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Conference:  Defcon 31
Authors: Ryan Johnson Senior Director, R&D at Quokka, Mohamed Elsabagh Senior Director, R&D at Quokka, Angelos Stavrou Founder and Chief Scientist at Quokka

Prepaid Android smartphones present an attractive option since they can be used and discarded at will without significant financial cost. The reasons for their use are manifold, although some people may use them to dissemble their true identity. Prepaid smartphones offer value, but there may be an additional "cost" for their cheap price. We present an examination of the local attack surface of 21 prepaid Android smartphones sold by American carriers (and 11 unlocked smartphones). While examining these devices, we discovered instances of arbitrary command execution in the context of a "system" user app, arbitrary AT command execution, arbitrary file write in the context of the Android System (i.e., "system_server"), arbitrary file read/write in the context of a "system" user app, programmatic factory reset, leakage of GPS coordinates to a loopback port, numerous exposures of non-resettable device identifiers to system properties, and more. The only user interaction that our threat model assumes is that the user installs and runs a third-party app that has no permissions or only a single "normal" level permission that is automatically granted to the third-party app upon installation. The installed third-party app can leverage flaws in pre-loaded software to escalate privileges to indirectly perform actions or obtain data while lacking the necessary privileges to do so directly. Due to a wide range of local interfaces with missing access control checks and inadequate input validation, a third-party app’s behavior is not truly circumscribed by the permissions that it requests. Due to the common inclusion of pre-loaded software from Android vendors, chipset manufacturers, carriers, and vendor partners, exploit code can have significant breadth. The inter-app communication used to exploit these vulnerabilities may be difficult to classify as inherently malicious in general since it uses the standard communication channels employed by non-malicious apps. We pick up again where we left off from our DEF CON 26 talk … raiding the prepaid Android smartphone aisles at Walmart. We provide another snapshot on the state of security for Android carrier devices. In this talk, we examine 21 different prepaid Android smartphones being sold by the major American carriers, and we also cover 11 unlocked Android devices, which are primarily ZTE smartphones. We identified vulnerabilities in multiple layers of the Android software stack. For each discovered vulnerability, we step through the attack requirements, access vector, and attack workflow in order to help developers and bug hunters identify common software flaws going forward.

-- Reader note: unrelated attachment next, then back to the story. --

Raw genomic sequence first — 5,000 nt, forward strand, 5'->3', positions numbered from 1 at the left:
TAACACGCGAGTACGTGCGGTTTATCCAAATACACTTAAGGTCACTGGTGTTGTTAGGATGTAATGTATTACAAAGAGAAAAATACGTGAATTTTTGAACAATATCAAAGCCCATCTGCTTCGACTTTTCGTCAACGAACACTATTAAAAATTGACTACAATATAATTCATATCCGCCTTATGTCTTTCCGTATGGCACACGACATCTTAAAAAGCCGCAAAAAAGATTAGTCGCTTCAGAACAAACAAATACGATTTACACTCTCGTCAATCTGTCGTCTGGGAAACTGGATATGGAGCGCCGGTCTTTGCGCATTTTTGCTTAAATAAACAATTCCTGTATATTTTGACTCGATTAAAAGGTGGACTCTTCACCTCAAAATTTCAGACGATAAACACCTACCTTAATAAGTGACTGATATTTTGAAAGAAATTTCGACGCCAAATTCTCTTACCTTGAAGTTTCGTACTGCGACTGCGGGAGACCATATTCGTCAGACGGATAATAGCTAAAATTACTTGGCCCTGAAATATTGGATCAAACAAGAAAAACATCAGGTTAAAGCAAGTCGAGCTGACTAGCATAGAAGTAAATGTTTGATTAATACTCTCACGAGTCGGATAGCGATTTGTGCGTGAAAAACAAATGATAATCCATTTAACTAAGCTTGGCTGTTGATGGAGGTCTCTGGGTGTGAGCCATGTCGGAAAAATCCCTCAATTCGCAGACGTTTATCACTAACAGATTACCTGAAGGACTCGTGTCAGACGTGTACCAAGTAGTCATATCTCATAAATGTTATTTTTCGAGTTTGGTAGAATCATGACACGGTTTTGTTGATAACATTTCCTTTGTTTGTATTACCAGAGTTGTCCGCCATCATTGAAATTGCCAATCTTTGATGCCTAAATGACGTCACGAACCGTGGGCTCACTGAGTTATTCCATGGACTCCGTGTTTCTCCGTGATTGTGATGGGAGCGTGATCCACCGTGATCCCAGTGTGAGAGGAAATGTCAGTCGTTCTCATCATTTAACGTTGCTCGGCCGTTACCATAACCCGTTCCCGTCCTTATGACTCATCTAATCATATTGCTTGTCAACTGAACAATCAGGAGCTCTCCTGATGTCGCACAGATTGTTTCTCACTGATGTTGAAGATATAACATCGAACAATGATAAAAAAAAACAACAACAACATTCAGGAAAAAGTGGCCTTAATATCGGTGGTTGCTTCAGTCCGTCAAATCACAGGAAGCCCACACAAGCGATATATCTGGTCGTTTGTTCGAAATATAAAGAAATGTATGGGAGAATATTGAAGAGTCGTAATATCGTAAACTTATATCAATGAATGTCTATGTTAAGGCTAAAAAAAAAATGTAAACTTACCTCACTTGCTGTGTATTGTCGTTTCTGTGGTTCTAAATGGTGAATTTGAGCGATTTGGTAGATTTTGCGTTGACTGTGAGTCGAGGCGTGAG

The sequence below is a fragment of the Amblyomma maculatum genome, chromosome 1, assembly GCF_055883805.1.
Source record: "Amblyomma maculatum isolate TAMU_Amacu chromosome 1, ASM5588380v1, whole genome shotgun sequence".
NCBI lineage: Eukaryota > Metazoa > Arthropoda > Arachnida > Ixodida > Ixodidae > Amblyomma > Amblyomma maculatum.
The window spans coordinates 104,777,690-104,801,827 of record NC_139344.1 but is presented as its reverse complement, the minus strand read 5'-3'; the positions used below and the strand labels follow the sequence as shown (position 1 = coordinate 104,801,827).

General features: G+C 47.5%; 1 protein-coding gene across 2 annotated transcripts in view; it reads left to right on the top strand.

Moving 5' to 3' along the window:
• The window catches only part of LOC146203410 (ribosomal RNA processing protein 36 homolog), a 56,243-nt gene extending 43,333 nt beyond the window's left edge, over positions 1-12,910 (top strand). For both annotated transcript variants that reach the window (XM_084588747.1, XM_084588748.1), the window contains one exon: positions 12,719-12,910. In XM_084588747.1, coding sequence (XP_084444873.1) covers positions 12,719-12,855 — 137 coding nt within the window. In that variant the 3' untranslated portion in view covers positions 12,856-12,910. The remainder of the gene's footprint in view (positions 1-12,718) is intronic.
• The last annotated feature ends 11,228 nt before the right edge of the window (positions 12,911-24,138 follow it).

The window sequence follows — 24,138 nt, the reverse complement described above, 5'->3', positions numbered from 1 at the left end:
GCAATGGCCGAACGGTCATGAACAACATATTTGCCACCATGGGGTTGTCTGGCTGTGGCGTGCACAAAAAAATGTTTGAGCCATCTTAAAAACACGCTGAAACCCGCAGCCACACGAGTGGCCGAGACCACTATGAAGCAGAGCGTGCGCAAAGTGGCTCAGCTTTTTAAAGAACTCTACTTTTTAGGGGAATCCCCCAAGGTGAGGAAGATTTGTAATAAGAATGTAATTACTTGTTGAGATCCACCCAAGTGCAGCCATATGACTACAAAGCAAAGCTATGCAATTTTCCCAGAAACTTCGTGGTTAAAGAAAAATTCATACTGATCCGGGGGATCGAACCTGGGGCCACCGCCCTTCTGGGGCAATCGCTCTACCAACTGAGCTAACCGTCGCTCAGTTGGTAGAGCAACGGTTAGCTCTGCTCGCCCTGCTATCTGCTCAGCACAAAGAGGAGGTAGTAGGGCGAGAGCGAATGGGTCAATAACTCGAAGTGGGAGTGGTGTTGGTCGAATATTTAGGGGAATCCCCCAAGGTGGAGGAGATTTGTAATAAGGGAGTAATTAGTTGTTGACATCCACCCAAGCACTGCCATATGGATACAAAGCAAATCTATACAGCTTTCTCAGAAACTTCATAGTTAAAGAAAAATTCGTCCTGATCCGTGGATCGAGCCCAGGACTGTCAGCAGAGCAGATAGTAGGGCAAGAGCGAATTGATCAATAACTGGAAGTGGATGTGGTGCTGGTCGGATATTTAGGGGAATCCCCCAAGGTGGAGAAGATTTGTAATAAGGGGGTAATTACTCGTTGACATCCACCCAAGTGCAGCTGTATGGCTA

Conference:  Defcon 31
Authors: Laurie Kirk Security Researcher at Microsoft